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Editor, The Tribune
May 20, 2004
Your Friday editorial, "Weakest link" was astounding to me. "The responsible budgets offered by Gov. Napolitano and the Arizona Senate", you have got to be kidding! When we are STILL addressing a huge deficit, you believe it is responsible to go further into debt? You then referred to expanding all-day kindergarten as the cornerstone of the Governor's budget and that the Senate should settle for nothing less. How can we, as state legislators, after swearing to uphold the Arizona Constitution (which means we take an OATH to balance the budget and not spend more then the revenues that the state collects), even consider full-day kindergarten without a dedicated funding stream? Our general fund is depleted, we do not even have the money to increase the programs that are already in place much less begin a new one.
Now we have this "new" idea that has been hatched by the Governor and the those legislators that believe money grows on trees in Arizona; full day kindergarten . Stuffing active, little bodies into a structured, five-day-a-week school routine is just the ticket.
Boys are especially affected by an early structured school environment because they develop slower than girls. This type of situation can frustrate and depress them, producing rebellious, even bullying behavior, not to mention a dislike for learning.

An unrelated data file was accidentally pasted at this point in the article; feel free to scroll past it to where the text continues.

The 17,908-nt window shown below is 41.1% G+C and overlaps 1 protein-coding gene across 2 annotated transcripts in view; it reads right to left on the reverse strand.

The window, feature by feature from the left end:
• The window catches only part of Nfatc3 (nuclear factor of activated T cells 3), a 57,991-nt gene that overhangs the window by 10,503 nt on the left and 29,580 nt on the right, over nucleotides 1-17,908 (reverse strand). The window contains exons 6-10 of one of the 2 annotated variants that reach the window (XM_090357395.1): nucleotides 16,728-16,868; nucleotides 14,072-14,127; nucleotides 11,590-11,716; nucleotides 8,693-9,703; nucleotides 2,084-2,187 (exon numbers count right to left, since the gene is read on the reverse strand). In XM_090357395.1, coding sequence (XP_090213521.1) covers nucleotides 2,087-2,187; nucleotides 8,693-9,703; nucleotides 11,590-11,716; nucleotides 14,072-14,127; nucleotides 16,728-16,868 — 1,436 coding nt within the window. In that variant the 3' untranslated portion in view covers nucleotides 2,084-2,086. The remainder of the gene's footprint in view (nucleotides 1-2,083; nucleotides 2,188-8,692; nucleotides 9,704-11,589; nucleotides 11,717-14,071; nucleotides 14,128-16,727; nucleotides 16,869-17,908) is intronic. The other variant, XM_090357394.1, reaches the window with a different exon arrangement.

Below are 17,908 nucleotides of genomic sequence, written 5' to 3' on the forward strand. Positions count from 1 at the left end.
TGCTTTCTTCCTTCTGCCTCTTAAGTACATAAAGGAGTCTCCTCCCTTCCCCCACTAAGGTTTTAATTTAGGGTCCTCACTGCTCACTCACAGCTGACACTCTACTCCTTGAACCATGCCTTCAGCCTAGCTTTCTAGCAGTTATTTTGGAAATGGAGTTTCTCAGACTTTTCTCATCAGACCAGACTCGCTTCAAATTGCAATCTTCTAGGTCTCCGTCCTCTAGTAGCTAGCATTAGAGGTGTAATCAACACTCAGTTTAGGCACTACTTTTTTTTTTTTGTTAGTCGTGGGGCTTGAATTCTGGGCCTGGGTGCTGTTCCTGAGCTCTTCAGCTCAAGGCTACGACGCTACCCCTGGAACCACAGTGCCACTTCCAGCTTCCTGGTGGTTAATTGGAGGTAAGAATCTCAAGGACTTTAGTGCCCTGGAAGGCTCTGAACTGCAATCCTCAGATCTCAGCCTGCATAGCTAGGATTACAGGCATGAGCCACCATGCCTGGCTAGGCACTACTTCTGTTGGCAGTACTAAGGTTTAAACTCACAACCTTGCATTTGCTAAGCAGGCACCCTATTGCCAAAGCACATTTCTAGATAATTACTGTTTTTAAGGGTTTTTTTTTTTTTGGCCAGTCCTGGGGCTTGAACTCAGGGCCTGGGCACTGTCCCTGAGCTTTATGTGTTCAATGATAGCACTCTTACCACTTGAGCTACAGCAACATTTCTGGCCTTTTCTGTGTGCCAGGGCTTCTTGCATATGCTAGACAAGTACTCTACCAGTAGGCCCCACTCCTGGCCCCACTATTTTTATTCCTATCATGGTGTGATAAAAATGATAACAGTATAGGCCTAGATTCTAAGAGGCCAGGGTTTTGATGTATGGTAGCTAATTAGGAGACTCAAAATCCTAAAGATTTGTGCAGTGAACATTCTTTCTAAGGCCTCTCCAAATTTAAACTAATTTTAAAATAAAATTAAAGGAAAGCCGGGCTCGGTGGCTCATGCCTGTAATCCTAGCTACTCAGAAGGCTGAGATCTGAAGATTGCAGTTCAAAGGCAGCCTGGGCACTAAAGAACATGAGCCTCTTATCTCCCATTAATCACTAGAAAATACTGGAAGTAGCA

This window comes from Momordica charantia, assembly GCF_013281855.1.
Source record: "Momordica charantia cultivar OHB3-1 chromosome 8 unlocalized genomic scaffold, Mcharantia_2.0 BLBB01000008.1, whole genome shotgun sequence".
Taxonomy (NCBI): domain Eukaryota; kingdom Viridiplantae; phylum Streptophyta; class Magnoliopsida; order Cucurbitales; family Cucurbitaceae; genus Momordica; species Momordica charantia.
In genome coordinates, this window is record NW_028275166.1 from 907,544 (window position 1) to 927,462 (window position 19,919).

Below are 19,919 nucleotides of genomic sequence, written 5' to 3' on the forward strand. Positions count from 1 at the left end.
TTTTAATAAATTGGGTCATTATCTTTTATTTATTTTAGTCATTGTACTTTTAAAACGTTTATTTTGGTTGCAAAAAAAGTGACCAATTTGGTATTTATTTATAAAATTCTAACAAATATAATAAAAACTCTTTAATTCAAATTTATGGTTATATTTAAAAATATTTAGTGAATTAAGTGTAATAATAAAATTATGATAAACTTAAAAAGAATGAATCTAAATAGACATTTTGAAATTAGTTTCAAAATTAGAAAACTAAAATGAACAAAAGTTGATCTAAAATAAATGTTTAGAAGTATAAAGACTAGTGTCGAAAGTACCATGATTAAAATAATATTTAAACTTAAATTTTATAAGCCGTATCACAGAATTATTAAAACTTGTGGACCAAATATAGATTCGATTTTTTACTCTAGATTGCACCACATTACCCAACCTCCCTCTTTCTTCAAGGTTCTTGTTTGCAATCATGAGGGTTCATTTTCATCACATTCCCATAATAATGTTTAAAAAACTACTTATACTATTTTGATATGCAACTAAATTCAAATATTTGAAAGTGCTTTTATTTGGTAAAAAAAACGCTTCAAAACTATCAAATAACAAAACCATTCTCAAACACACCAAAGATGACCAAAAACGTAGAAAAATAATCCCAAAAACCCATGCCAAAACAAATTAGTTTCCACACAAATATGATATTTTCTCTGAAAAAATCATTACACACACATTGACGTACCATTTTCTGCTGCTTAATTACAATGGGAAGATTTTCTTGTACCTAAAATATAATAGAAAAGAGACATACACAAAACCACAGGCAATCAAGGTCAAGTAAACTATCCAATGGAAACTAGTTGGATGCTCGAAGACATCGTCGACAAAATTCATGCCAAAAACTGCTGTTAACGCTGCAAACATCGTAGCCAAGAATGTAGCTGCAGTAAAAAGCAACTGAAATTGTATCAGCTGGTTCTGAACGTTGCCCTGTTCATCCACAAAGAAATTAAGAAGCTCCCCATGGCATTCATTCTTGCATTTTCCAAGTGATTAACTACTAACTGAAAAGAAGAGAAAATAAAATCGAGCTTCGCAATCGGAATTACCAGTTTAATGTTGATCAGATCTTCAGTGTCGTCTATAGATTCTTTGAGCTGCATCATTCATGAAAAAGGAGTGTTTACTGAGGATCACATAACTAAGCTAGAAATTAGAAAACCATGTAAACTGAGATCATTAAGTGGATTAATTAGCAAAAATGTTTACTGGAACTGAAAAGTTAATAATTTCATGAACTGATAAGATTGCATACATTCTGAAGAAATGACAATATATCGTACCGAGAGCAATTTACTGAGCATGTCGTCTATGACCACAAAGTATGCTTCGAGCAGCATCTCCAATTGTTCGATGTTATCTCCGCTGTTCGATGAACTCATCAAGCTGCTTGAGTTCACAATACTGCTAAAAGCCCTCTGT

There is a report from the Study of Early Child Care and Youth Development that demonstrates the correlation between the incidence and severity of stress and behavioral problems in children spending long hours in daycare. The same conclusions were reached in a study from the Institute of Child Development of the University of Minnesota. The use of tranquilizers such as Ritalin to force boys and increasingly girls, too, to endure this endlessly structured environment is a terrible national scandal.
Full-day kindergarten is not a "new" idea. Today's children do not have less ability to learn than children of any other period of history. What has radically changed and been restructured is the content of the curriculum. Children can learn to read by the end of the first semester of the first grade, when taught by using a phonics-based reading program. Reading, and later writing and math, are the cornerstones of all the later academic subjects taught in school.
The assumed cost of full-day kindergarten would be staggering. 25$ million the first year with the increase reaching as high as 300 to 400 million in just three or four years. Children five years old and younger don't need to be stuffed into a structured school situation five days a week. They need to be running and playing at home with their parents and families.
Instead of raising and/or squeezing taxes, our tax laws should be changed to support families so that the mother is not forced out into the labor market and children into day care and full-day kindergarten. All the AIMS scores in the world cannot justify preventing mothers from raising their own children. Do we really want government to be our children's babysitter and hear lines like this: Hi! I'm from the Department of Education, and I'm here to teach your children - just trust me!"
The "showdown" that your editorial talked about will surely come. It is between the Governor, those legislators that do not have an understanding of the proper roll of government and the unrepresented (except by a minority of concerned legislators) taxpayers.
~ Representative Karen Johnson

Paid for by Committee to Elect Karen Johnson